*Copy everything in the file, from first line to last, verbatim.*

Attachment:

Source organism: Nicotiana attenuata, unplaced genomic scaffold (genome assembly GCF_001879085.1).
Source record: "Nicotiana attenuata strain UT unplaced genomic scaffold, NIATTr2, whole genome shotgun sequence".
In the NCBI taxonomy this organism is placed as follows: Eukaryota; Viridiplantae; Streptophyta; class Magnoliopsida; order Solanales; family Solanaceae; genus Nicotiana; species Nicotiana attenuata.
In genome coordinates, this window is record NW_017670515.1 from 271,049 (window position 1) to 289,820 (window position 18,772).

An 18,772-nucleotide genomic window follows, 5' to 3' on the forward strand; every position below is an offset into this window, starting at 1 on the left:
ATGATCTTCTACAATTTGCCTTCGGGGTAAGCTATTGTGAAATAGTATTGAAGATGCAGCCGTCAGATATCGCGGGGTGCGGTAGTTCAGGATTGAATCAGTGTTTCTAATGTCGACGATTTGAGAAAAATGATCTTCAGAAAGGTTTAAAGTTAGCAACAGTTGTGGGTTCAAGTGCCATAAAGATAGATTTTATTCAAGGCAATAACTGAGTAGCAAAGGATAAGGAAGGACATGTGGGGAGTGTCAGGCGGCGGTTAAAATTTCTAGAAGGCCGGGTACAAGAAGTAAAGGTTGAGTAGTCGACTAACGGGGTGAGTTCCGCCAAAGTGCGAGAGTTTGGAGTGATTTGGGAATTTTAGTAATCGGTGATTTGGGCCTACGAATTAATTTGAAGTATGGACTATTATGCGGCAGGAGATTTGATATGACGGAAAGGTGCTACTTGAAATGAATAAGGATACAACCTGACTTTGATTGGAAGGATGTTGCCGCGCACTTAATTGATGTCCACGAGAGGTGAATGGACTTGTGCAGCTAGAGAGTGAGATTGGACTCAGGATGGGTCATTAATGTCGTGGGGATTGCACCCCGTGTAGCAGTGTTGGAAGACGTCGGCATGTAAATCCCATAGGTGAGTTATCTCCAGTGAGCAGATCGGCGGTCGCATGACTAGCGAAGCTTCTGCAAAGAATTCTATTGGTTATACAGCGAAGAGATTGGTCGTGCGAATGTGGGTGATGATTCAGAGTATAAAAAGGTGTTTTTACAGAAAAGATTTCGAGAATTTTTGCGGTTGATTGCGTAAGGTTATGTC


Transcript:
Source organism: Nicotiana attenuata, unplaced genomic scaffold (genome assembly GCF_001879085.1).
Source record: "Nicotiana attenuata strain UT unplaced genomic scaffold, NIATTr2, whole genome shotgun sequence".
In the NCBI taxonomy this organism is placed as follows: Eukaryota; Viridiplantae; Streptophyta; class Magnoliopsida; order Solanales; family Solanaceae; genus Nicotiana; species Nicotiana attenuata.
In genome coordinates, this window is record NW_017670515.1 from 271,049 (window position 1) to 289,820 (window position 18,772).

An 18,772-nucleotide genomic window follows, 5' to 3' on the forward strand; every position below is an offset into this window, starting at 1 on the left:
ATGATCTTCTACAATTTGCCTTCGGGGTAAGCTATTGTGAAATAGTATTGAAGATGCAGCCGTCAGATATCGCGGGGTGCGGTAGTTCAGGATTGAATCAGTGTTTCTAATGTCGACGATTTGAGAAAAATGATCTTCAGAAAGGTTTAAAGTTAGCAACAGTTGTGGGTTCAAGTGCCATAAAGATAGATTTTATTCAAGGCAATAACTGAGTAGCAAAGGATAAGGAAGGACATGTGGGGAGTGTCAGGCGGCGGTTAAAATTTCTAGAAGGCCGGGTACAAGAAGTAAAGGTTGAGTAGTCGACTAACGGGGTGAGTTCCGCCAAAGTGCGAGAGTTTGGAGTGATTTGGGAATTTTAGTAATCGGTGATTTGGGCCTACGAATTAATTTGAAGTATGGACTATTATGCGGCAGGAGATTTGATATGACGGAAAGGTGCTACTTGAAATGAATAAGGATACAACCTGACTTTGATTGGAAGGATGTTGCCGCGCACTTAATTGATGTCCACGAGAGGTGAATGGACTTGTGCAGCTAGAGAGTGAGATTGGACTCAGGATGGGTCATTAATGTCGTGGGGATTGCACCCCGTGTAGCAGTGTTGGAAGACGTCGGCATGTAAATCCCATAGGTGAGTTATCTCCAGTGAGCAGATCGGCGGTCGCATGACTAGCGAAGCTTCTGCAAAGAATTCTATTGGTTATACAGCGAAGAGATTGGTCGTGCGAATGTGGGTGATGATTCAGAGTATAAAAAGGTGTTTTTACAGAAAAGATTTCGAGAATTTTTGCGGTTGATTGCGTAAGGTTATGTC